- 1931 – Sam Cooke, American singer-songwriter (d. 1964)
- 1938 – Peter Beard, Australian photographer and author (d. 2020)
He’s another guy I would have traded places with. An adventurer, great photographer, especially of African subjects, and handsome as hell. Here he is with model Cheryl Tiegs, to whom he was married for a while:
One of his photos; yes, thats Kilimanjaro:
- 1959 – Linda Blair, American actress
Those who sang their swan song on January 22 include:
He built this as a mausoleum for his wife, Mumtaz Mahal. See it before you die, no matter how many tourists are there.
- 1968 – Duke Kahanamoku, American swimmer and water polo player (b. 1890)
What about his surfing? Here he is with his huge redwood surfboard:
- 1973 – Lyndon B. Johnson, American lieutenant and politician, 36th President of the United States (b. 1908)
- 1994 – Telly Savalas, American actor (b. 1922)
- 2000 – Craig Claiborne, American journalist, author, and critic (b. 1920)
- 2008 – Heath Ledger, Australian actor and director (b. 1979)
- 2018 – Ursula K. Le Guin, American sci-fi and fantasy novelist (b. 1929)
- 2021 – Hank Aaron, American baseball player (b. 1934)
Here’s a 10-minute remembrance of Aaron:
Meanwhile in Dobrzyn, Hili is pondering an evening on the tiles, even though it’s cold outside:
A: Are you going somewhere for the night, again?Hili: I don’t know yet, maybe I’ll be back in an hour.
Ja: Znów się gdzieś wybierasz na noc?Hili: Jeszcze nie wiem, może wrócę za godzinę.
From Facebook, a real license plate:
Also from Facebook. I’d hire him!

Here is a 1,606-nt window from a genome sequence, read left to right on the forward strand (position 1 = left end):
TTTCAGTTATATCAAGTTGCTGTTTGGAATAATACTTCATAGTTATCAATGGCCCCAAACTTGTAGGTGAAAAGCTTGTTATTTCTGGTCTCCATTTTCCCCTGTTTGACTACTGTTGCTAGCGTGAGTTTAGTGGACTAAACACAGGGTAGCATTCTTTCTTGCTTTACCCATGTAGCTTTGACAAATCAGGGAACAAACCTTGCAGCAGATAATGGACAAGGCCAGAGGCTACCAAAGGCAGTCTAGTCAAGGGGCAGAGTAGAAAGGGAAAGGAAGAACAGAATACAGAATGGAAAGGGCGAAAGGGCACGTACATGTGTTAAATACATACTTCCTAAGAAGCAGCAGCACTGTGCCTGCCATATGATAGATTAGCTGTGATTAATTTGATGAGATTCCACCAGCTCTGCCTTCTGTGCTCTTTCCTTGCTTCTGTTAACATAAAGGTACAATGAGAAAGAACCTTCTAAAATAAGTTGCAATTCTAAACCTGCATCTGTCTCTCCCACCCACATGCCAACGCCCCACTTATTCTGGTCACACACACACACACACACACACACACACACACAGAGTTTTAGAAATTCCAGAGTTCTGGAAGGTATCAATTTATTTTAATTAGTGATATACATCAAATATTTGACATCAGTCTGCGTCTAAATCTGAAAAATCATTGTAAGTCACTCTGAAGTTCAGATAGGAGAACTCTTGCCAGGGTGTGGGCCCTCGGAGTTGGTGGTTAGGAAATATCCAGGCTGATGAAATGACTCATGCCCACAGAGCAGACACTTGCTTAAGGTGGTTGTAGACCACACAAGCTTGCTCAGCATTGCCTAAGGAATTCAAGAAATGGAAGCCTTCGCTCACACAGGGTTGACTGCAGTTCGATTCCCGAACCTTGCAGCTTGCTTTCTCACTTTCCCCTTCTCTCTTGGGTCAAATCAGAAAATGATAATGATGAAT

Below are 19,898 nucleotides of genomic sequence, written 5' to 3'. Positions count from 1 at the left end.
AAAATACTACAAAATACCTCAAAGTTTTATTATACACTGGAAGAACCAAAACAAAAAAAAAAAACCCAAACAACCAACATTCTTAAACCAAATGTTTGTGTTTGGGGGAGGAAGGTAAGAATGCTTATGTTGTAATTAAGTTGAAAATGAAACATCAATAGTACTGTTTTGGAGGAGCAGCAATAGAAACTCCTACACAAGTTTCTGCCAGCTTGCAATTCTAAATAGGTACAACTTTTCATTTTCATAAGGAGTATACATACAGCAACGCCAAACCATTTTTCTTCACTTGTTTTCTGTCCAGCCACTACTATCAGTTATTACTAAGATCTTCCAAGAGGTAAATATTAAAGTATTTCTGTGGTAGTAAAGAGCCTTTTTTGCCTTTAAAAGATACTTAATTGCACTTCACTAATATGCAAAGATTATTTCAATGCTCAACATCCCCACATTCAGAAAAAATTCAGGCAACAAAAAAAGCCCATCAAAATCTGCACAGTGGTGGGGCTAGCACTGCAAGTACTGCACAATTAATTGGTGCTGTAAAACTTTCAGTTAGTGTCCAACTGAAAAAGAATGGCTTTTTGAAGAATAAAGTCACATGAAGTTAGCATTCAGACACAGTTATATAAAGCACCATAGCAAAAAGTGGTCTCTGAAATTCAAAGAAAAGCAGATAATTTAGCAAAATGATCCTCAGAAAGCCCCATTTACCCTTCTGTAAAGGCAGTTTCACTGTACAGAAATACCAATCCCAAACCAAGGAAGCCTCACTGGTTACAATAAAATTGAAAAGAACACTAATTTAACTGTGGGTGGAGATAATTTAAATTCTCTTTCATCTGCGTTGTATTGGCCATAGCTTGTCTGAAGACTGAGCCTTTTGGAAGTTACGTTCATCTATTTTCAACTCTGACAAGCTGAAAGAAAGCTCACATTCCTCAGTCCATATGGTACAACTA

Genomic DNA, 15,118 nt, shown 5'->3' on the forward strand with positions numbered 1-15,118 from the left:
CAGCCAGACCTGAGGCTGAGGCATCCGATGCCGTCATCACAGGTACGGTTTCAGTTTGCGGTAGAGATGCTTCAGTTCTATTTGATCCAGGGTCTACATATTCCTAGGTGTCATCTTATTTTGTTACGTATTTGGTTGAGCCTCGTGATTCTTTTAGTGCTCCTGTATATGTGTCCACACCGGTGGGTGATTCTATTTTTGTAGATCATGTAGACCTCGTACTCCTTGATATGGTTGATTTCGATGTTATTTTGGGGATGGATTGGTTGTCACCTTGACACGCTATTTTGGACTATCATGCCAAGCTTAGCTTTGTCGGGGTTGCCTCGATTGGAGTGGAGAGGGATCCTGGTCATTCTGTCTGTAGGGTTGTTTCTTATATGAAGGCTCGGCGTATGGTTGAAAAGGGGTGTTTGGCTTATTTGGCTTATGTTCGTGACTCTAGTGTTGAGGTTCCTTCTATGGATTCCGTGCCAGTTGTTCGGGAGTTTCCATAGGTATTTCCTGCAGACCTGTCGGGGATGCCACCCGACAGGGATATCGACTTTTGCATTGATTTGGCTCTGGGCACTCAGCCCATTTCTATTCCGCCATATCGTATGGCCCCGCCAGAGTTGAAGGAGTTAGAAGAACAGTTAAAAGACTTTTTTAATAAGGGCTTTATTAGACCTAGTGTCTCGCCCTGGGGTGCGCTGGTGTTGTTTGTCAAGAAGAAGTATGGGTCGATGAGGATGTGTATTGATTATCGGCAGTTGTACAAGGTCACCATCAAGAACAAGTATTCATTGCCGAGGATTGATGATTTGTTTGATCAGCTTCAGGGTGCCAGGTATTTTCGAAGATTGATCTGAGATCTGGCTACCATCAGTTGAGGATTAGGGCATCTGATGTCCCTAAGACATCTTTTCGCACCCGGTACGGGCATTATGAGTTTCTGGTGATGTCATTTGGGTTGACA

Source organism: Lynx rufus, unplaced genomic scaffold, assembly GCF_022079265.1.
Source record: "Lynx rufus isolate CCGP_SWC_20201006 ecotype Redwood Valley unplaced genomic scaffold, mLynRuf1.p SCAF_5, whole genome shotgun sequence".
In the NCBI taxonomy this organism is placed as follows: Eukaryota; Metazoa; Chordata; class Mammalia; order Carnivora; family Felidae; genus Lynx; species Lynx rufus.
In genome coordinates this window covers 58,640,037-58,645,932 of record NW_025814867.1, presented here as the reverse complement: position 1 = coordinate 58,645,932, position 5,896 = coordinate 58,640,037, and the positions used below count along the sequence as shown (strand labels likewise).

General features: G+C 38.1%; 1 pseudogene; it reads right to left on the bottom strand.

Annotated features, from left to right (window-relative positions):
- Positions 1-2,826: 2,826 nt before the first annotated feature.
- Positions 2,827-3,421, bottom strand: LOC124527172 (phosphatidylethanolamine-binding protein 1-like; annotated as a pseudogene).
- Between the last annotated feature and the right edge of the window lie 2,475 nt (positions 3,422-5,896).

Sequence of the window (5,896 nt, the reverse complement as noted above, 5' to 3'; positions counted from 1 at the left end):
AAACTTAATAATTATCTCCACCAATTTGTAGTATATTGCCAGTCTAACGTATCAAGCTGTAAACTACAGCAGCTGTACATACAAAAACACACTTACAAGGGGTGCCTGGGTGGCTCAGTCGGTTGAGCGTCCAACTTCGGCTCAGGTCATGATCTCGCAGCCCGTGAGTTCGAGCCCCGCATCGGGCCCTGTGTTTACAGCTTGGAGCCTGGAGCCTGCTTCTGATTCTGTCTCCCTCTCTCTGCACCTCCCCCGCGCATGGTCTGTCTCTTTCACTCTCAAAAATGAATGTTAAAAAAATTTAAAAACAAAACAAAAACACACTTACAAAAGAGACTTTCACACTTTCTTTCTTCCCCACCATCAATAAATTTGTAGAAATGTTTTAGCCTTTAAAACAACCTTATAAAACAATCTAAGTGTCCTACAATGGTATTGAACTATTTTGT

God finds the Middle Way:
When the unvaccinated go to the hospital they should be treated, but also yelled at continuously.
— God (@TheTweetOfGod) January 20, 2022
From Ken, a tweet by Representative Glock:
Let her have her moment. It’s her first ‘A’ since third grade. pic.twitter.com/vegc4G61WS
— Ron Filipkowski (@RonFilipkowski) January 21, 2022
From Simon: Tissue cultured heart cells beating in the Petri dish!
Sometimes you don't even need a microscope to see cell phenotypes. Induced pluripotent heart cells can be seen beating in their wells.
— pablo (@tsuname) January 17, 2022
From the Auschwitz Memorial:
22 January 1913 | A Czech Jewish woman, Hana Radnitzerová, was born in Blovice.
— Auschwitz Memorial (@AuschwitzMuseum) January 22, 2022
Tweets from Matthew. Some birds have “egg teeth”, too, that fall off after they peck their way out of the egg.
— 🌻Nash Turley🐞 (@NashTurley) January 6, 2016
A pun for nerds:
Goats in the machine pic.twitter.com/tvbx07iKp3
— Jon Vernon (@OnlyInDevon) January 16, 2022
The kakapos are busy going at it this year!
Even though she’s an old #kakapo, Nora found energy to mate with two males last night – including for 83 minutes with Guapo! She produced chicks in 1981, and is still going… #kakapo2022 #kakapo #conservation pic.twitter.com/Uurh17SjSW
— Dr Andrew Digby (@takapodigs) January 17, 2022
I retweeted this from Matthew, adding the translation:
Translation: Baby emperor penguin born on 10/1 ☆
The battle between the breeding staff who wants you to stay still and the baby who can't stay still …! ??
97 days old 14.1 kg https://t.co/2xpZtBm9dX
— Jerry Coyne (@Evolutionistrue) January 21, 2022